I highly recommend making one. Someone taught me how to basketweave
                      and I made a reasonable replica on my first attempt.

                      If you'd like to try it, email me privately and I'll give you some
                      instruction. Or perhaps I'll see you at the next EK Warcamp in
                      Eisental?

                      Fujiwara no Aoi
                    • Anthony J. Bryant
                      My apologies for not getting back to you sooner! ... { snippage } ... Welcome to the madhouse. Pull up a zabuton, have some sake, and sit back for the ride.
                      Message 10 of 22 , Jul 6, 2000
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                        My apologies for not getting back to you sooner!


                        Eva Grammer wrote:

                        > My name is Cynwise 誥 Sceaduwode. I am joining this list due to a nine-year-old's
                        > insatiable curiousity for all things Japanese. She wants a Japanese persona in
                        > the SCA.

                        { snippage }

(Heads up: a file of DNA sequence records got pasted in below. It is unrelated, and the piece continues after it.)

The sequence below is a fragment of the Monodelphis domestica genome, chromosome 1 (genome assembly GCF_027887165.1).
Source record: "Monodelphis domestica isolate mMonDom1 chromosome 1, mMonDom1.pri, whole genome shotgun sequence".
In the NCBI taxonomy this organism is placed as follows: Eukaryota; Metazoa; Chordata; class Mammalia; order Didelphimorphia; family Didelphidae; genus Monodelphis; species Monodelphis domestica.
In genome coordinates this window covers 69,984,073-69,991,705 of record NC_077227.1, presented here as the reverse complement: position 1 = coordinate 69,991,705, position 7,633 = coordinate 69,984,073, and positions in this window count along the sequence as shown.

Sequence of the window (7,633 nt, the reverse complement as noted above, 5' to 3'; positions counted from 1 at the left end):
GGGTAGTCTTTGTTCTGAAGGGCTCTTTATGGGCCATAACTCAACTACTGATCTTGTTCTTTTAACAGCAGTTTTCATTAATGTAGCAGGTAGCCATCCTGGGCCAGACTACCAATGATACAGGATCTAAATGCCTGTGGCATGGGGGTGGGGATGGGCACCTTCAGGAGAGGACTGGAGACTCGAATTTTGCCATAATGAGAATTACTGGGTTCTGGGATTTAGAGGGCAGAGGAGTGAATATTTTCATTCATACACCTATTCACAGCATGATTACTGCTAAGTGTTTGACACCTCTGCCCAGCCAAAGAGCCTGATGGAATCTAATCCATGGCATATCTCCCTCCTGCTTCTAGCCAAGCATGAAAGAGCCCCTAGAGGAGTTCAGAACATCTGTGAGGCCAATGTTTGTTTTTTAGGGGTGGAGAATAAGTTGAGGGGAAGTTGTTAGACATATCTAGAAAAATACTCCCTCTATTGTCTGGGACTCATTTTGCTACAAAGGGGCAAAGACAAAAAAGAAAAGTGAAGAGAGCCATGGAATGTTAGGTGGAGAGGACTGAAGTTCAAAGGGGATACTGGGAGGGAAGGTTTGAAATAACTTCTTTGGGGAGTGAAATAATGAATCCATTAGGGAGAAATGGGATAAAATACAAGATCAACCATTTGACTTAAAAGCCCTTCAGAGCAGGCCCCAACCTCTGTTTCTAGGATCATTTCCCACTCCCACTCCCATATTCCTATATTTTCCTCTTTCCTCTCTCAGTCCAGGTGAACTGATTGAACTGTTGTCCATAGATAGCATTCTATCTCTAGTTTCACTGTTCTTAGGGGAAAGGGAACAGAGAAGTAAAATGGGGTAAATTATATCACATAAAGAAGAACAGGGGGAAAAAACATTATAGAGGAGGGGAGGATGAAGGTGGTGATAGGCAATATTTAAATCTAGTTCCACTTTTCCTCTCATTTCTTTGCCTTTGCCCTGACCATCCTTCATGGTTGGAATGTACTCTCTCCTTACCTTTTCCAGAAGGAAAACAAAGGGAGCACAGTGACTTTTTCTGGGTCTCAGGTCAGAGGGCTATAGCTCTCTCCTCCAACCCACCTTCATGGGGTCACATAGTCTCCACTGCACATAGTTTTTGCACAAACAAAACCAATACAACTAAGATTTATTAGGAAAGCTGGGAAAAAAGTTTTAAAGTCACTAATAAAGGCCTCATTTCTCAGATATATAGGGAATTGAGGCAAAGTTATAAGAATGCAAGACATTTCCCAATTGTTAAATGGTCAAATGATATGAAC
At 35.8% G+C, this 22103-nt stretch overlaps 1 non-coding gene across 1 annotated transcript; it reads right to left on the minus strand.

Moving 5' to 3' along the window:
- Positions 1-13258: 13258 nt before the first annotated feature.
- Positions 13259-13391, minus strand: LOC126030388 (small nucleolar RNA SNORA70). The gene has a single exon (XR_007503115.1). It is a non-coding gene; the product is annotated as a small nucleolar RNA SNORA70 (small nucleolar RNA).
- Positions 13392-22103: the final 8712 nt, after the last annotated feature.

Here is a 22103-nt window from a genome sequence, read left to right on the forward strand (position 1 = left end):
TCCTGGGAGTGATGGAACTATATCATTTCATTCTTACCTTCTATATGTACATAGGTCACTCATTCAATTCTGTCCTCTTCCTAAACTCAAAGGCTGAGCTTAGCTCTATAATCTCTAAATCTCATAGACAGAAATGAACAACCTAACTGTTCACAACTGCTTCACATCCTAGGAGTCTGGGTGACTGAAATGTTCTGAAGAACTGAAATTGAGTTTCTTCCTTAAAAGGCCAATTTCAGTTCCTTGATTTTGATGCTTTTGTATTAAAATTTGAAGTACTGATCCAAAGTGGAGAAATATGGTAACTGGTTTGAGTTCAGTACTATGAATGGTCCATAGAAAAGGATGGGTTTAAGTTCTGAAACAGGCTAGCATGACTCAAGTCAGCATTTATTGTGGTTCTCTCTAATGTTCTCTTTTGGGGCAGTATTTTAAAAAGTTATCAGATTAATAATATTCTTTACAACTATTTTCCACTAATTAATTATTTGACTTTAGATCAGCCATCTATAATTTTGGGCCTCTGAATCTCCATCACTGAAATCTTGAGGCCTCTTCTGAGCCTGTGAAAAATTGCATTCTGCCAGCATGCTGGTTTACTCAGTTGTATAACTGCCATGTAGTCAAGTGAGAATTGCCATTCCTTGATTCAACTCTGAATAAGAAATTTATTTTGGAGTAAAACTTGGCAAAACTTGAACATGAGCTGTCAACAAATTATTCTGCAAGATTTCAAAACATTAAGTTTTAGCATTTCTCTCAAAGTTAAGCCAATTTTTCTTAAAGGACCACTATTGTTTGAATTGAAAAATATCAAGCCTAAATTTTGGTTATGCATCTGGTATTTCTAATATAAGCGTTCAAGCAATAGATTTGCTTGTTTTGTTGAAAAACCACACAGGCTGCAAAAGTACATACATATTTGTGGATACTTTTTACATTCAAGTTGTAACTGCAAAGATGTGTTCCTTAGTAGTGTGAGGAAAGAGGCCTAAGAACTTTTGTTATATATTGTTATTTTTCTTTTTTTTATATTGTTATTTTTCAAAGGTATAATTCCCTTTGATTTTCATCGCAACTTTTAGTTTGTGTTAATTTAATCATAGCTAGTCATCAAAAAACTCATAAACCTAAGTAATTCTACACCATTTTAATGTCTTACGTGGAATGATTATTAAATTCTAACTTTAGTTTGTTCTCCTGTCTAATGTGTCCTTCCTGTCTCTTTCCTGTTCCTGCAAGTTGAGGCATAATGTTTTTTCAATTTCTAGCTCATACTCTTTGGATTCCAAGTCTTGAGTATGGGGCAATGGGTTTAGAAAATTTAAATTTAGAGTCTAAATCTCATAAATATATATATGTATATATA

> Therefore, I have joined this list to learn how Japanese is done in the SCA.

                        Welcome to the madhouse. Pull up a zabuton, have some sake, and sit back for the
                        ride.

                        > We
                        > have done some preliminary research, and while she is interested in the Heian
                        > period, I have real reticence about all those robes, especially in Meridies summer
                        > heat! (read: humidity, humidity, humidity!) She already has problems dealing
                        > with the heat as it is.
                        >

                        Well, the japanese survived it... and in Kyoto. A more muggy and humidly icky place I
                        have never visited. Actually, multi-layering of loose clothing is remarkably cool;
                        more layers to catch a breeze or wick heat away or some such idea. I'm really not too
                        clear on it.

                        Fortunately, for kids, you don't have to deal with all those layers. If your computer
                        can read JPEGs or GIFs, I can scan in and send you a couple of color photos of
                        Heian-era girlchild garments. And they're really easy to make, too, being almost